It’s been a little less than a month since I turned thirty-two. It came with a new set of creaks and cracks in my joints that I’ll be needing to smooth over with five deep breaths in my favorite yoga poses. In the midst of celebrating yet another revolution around the sun, I also confronted something that I’d been silently (and sometimes not so silently) battling for years.
At the request of my therapist, I saw my psychiatrist for a second opinion on my mental health diagnosis.
Turns out…….I’m schizophrenic. I’m certain that this may (or not) come as a shock to many of my readers, family and friends alike.
But it’s my truth.
It’s a truth that I’m not ashamed of. It’s a truth that I embraced with peace and acceptance. As my psychiatrist and I were in my session, I immediately felt a sense of relief because I could finally put a name to the chaos that filled my head. A chaos that I had misunderstood as depression and anxiety. A chaos that I had chalked up to my upbringing. To religion. To my “free spirited and wild hearted” personality. But a majority of who I am has been riddled with mania, psychosis, paranoia, delusions and hallucinations. Like, a lot of it.
My psychiatrist reassured me that not everyone suffering from schizophrenia fits the classic textbook symptoms or “acts out” like the people we see in the media. She even said that she was proud at how much I’d been able to accomplish and was curious as to how I’d been able to mask most of my symptoms, to which my response was “I had no choice.” It was also during this session that I learned that people can suffer from high functioning schizophrenia just as commonly as people suffer from high functioning depression.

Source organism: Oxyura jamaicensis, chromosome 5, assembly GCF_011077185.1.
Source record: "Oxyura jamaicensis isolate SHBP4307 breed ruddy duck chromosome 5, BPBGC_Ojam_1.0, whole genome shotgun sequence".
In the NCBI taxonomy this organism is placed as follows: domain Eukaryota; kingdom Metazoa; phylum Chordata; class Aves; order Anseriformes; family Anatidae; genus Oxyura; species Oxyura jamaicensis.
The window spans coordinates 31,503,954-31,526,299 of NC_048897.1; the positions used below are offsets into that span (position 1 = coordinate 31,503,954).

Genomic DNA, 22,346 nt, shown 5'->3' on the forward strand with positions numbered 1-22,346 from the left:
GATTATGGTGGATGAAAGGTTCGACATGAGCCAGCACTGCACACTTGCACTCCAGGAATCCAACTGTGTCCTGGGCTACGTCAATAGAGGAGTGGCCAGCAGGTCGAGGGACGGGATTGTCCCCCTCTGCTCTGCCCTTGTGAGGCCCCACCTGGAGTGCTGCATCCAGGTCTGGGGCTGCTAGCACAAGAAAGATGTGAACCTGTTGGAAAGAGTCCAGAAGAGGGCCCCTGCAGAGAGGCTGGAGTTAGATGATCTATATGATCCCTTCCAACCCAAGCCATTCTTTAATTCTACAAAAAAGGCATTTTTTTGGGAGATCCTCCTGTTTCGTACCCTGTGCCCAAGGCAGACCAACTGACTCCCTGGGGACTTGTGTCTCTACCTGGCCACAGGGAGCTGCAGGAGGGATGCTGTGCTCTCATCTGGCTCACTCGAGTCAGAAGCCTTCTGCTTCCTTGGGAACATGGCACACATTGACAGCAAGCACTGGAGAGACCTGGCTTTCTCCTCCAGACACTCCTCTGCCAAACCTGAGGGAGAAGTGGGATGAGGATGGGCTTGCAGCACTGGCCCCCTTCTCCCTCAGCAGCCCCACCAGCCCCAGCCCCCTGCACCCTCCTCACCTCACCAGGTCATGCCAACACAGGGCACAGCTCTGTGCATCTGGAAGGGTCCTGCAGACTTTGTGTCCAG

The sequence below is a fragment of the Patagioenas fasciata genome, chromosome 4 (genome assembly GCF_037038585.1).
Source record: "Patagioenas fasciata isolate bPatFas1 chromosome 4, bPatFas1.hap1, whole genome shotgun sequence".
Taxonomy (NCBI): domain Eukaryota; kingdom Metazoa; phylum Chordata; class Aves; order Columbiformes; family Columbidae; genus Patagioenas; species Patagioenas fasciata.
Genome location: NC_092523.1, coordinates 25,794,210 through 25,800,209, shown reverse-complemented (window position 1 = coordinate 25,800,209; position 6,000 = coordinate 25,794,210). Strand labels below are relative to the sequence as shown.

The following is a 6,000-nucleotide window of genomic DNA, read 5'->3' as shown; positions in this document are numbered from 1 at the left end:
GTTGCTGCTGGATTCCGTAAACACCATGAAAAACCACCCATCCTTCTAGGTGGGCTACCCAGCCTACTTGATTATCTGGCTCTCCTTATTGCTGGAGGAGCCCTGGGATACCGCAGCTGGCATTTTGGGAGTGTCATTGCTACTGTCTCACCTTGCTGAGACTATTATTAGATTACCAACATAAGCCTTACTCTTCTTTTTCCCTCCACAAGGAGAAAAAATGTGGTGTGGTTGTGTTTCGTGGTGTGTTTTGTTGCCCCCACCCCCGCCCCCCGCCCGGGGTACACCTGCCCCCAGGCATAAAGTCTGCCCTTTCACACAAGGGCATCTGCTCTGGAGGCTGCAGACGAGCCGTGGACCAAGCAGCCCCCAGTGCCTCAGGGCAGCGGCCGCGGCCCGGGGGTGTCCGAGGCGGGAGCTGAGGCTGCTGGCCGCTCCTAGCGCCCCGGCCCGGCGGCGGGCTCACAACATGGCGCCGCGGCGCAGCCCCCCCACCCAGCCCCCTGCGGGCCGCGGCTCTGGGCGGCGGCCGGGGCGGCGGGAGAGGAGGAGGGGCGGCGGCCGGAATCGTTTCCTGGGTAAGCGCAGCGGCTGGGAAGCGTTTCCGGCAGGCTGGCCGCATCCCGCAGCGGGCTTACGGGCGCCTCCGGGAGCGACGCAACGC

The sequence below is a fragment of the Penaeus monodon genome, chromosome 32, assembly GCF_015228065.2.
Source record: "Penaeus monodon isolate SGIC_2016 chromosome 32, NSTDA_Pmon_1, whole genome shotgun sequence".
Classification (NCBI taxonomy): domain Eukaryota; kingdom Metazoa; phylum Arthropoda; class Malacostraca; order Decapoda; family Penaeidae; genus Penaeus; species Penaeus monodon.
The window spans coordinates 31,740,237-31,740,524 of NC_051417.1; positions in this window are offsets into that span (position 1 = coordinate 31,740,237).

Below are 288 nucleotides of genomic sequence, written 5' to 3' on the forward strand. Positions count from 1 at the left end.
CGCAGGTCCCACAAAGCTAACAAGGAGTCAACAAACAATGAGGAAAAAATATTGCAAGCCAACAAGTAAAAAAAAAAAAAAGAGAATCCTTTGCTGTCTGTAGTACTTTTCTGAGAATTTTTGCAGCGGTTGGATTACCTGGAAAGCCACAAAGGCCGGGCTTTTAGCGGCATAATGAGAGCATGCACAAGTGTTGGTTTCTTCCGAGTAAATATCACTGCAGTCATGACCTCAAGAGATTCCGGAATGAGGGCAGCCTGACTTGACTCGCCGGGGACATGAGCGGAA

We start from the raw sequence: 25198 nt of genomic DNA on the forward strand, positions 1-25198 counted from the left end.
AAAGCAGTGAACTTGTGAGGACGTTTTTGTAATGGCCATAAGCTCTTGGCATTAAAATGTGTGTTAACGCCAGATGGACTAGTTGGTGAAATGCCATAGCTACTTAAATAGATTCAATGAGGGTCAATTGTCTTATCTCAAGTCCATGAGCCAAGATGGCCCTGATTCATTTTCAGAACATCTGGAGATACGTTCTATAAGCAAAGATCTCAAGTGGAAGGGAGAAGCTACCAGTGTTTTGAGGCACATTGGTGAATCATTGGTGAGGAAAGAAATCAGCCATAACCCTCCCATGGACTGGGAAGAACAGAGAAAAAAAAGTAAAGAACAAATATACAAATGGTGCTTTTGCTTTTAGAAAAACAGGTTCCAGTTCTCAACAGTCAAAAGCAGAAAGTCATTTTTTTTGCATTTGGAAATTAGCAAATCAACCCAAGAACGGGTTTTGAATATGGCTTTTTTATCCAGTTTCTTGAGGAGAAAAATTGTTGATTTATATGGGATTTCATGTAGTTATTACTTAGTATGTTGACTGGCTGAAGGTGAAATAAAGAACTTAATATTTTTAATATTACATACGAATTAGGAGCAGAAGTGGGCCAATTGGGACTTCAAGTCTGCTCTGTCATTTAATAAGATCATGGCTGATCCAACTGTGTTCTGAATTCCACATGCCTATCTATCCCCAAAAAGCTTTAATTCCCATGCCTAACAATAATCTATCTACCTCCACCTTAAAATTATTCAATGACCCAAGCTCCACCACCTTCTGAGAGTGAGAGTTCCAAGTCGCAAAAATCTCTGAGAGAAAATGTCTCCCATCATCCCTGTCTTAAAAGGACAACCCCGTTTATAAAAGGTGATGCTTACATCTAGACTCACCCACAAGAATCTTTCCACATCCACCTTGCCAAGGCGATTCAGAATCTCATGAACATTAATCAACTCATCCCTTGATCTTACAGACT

We discussed options for treatment and I was open to starting a low-dosage antipsychotic in combination with weekly therapy visits and bi-weekly psychiatry visits.
I’ve always been my own biggest advocate and this by far has been the best decision I’ve made for myself. It’s been a month since I started my medication and I can genuinely feel the difference…..which was the goal. My therapist is proud. My support system has been supportive. And most importantly, I’m proud.
If you’ve been supporting this blog for a while, you know I’ve always been pretty transparent about my mental health journey. I’ll be honest. This took me a moment to process in terms of how I was going to share. Mental health is soooooo stigmatized as it is especially within the black community. Then you combine that with the negative media portrayals of those suffering from schizophrenia. It’s clear to see why I chose to be careful.
I’m not gonna give you the statistics, but just know that there are a lot more people suffering in silence. I simply choose not to be one of those people. Nor am I choosing to allow my diagnosis to restrict me from the life that I choose to live.
I hope that this blog in particular helps someone feel less alone about it. And I also hope that it inspires someone to seek the mental health help that they need.